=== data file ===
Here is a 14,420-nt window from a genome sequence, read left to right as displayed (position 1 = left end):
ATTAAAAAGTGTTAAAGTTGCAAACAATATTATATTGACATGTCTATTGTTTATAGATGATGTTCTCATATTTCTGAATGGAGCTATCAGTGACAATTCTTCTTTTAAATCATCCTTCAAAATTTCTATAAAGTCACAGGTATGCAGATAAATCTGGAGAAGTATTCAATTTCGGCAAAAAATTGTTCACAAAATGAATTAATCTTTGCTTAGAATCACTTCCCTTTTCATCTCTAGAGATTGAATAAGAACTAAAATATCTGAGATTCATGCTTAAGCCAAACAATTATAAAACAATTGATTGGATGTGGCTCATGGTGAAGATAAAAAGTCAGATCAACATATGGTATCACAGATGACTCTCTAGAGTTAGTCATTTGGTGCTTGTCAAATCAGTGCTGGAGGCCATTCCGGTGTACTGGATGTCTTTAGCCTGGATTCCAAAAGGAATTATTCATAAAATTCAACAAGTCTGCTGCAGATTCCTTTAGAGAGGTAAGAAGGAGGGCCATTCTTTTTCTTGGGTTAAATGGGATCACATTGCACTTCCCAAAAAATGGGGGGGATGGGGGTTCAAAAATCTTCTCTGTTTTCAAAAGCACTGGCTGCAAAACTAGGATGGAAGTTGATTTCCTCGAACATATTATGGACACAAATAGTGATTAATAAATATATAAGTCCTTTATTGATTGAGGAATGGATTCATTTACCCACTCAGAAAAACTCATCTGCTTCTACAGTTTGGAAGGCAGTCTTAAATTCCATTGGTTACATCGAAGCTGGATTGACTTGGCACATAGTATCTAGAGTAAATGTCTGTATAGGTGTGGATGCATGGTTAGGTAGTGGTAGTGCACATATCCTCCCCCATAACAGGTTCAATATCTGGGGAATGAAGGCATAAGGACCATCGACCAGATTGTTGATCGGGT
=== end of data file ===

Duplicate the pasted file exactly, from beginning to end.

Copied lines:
Here is a 14,420-nt window from a genome sequence, read left to right as displayed (position 1 = left end):
ATTAAAAAGTGTTAAAGTTGCAAACAATATTATATTGACATGTCTATTGTTTATAGATGATGTTCTCATATTTCTGAATGGAGCTATCAGTGACAATTCTTCTTTTAAATCATCCTTCAAAATTTCTATAAAGTCACAGGTATGCAGATAAATCTGGAGAAGTATTCAATTTCGGCAAAAAATTGTTCACAAAATGAATTAATCTTTGCTTAGAATCACTTCCCTTTTCATCTCTAGAGATTGAATAAGAACTAAAATATCTGAGATTCATGCTTAAGCCAAACAATTATAAAACAATTGATTGGATGTGGCTCATGGTGAAGATAAAAAGTCAGATCAACATATGGTATCACAGATGACTCTCTAGAGTTAGTCATTTGGTGCTTGTCAAATCAGTGCTGGAGGCCATTCCGGTGTACTGGATGTCTTTAGCCTGGATTCCAAAAGGAATTATTCATAAAATTCAACAAGTCTGCTGCAGATTCCTTTAGAGAGGTAAGAAGGAGGGCCATTCTTTTTCTTGGGTTAAATGGGATCACATTGCACTTCCCAAAAAATGGGGGGGATGGGGGTTCAAAAATCTTCTCTGTTTTCAAAAGCACTGGCTGCAAAACTAGGATGGAAGTTGATTTCCTCGAACATATTATGGACACAAATAGTGATTAATAAATATATAAGTCCTTTATTGATTGAGGAATGGATTCATTTACCCACTCAGAAAAACTCATCTGCTTCTACAGTTTGGAAGGCAGTCTTAAATTCCATTGGTTACATCGAAGCTGGATTGACTTGGCACATAGTATCTAGAGTAAATGTCTGTATAGGTGTGGATGCATGGTTAGGTAGTGGTAGTGCACATATCCTCCCCCATAACAGGTTCAATATCTGGGGAATGAAGGCATAAGGACCATCGACCAGATTGTTGATCGGGT